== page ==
TAMIU dedicates a collection to the deceased lecturer

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It is sometimes made evident by what those around him say. In the case of Ms. Frances “Panchita” Gates Rhodes, retired long-time TAMIU Senior Teacher, the words and tears of her family, friends and colleagues had a great impact on her. university.

Panchita died in January 2021 due to COVID-19, which rocked the university and those who knew her.

“Panchita was the heart and soul of the faculty of this university,” said TAMIU President Dr Pablo Arenaz. “She really was.”

She loved TAMIU as much as she loved reading and children’s literature in education. She has read hundreds of thousands of books in her lifetime, advocated for a focus on literature for children and young adults, had an unparalleled love for the written word, and used it all to empower teachers. current community.

To immortalize and commemorate her dedication to children’s literacy, TAMIU on Friday unveiled the Dr. Frances “Panchito” Gates Rhodes Children’s Literature Collection, which contains more than 15,600 books. The books in the collection commemorate all of Rhode’s research and teaching in these areas, TAMIU says.

Daughter of Panchita, Bianca Rhodes stood at the podium, through her tears, thanked the university as she believes the dedication to children’s literature was the nicest gesture that could have been done in her honor .

“We always knew my mom loved what she did. From a young age she knew she could make an impact by teaching, by helping people grow, ”she said. “It was just something she kept doing”,

Children’s literature is important because it improves the development of language skills and critical thinking, provides the foundation for learning, helps children appreciate their culture and heritage, as well as those of others, said Bianca.

She went on to say that it helps develop their emotional, intellectual and creative growth, while strengthening their personality and social skills.

To sum up all of these efforts and Panchita’s goal, the university placed a plaque with her photo in the middle of the newly dedicated section. In the midst of the unveiling of his plaque, the quiet of the library was cut off by the awws, sighs and light sobs of the attendees.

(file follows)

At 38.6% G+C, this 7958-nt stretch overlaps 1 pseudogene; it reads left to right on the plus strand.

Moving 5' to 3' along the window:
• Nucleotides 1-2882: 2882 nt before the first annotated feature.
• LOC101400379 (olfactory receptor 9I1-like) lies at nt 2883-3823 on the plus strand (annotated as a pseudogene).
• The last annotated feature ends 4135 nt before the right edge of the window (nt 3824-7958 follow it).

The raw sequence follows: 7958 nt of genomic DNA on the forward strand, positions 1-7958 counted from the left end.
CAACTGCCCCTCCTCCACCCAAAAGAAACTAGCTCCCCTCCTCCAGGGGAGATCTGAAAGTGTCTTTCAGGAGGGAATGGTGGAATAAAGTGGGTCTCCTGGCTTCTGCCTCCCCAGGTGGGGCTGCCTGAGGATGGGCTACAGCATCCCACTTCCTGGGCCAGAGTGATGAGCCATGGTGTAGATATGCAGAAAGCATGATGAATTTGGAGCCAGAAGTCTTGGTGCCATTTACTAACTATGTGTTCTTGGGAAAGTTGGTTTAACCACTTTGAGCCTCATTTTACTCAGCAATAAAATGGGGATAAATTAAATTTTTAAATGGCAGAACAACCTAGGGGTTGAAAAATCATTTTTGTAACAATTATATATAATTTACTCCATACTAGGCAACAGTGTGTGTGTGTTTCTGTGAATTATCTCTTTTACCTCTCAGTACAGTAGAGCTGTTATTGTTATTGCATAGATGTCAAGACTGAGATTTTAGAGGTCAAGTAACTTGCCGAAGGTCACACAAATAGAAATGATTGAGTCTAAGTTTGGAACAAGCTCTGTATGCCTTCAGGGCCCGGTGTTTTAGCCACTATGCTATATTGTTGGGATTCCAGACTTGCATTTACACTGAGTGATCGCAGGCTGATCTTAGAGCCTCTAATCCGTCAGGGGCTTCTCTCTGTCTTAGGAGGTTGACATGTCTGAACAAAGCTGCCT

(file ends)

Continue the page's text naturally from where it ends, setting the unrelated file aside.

“Dr. Rhodes was a strong advocate for her discipline, her students, her colleagues and TAMIU. The students, graduates and colleagues she inspired easily number in the thousands. With this collection, her orbit will continue to grow. ‘expand and inspire others for generations to come,’ said TAMIU Provost Thomas and Vice President of Academic Affairs, Mitchel.

Rhodes was with the university for over 38 years before retiring in May 2020. Arenaz said his dedication has enabled him to train generations of teachers within the community of Laredo and possibly in the – beyond the joys of literature. This involved having children read around 130 books throughout their school year, which might have been overkill if they were books over a hundred pages, but the number was a point of humor. which lightened the dedication.

In fact, it was clear that in telling stories of Rhodes, the mood continued to lighten when Mitchell said she was the heart of the institution, an older sister to faculty members and a second mother for new generations of university staff. .

“If you had any problems or wanted some good advice you would go to Panchita,” he said. “She was very nice, big-hearted and no one had a bigger heart than her.”

She was a student at Laredo State University, where she obtained her bachelor’s and master’s degrees before leaving the city to earn a doctorate in linguistics. She continued her career holding various positions within the university over the years, including being a member of several committees within the university.

Mitchell said she was a model citizen of TAMIU Faculty and that he hopes her legacy and involvement with the faculty will be emulated by new faculty members. As decisions are made over time within the university, their input is necessary and vital.

They pointed out that Rhodes’ emphasis on children’s literature stems from her belief that students need a comprehensive understanding of literature and vocabulary, as well as the implementation of that understanding in writing. . Mitchell said that in addition to reading the 130 books, Rhodes asked the students to write reviews of the books they read and discuss them.

In the future, his legacy and commitment to children’s and young adult literature will continue as long as there are students who seek to broaden their minds and delve into the thousands of books available.

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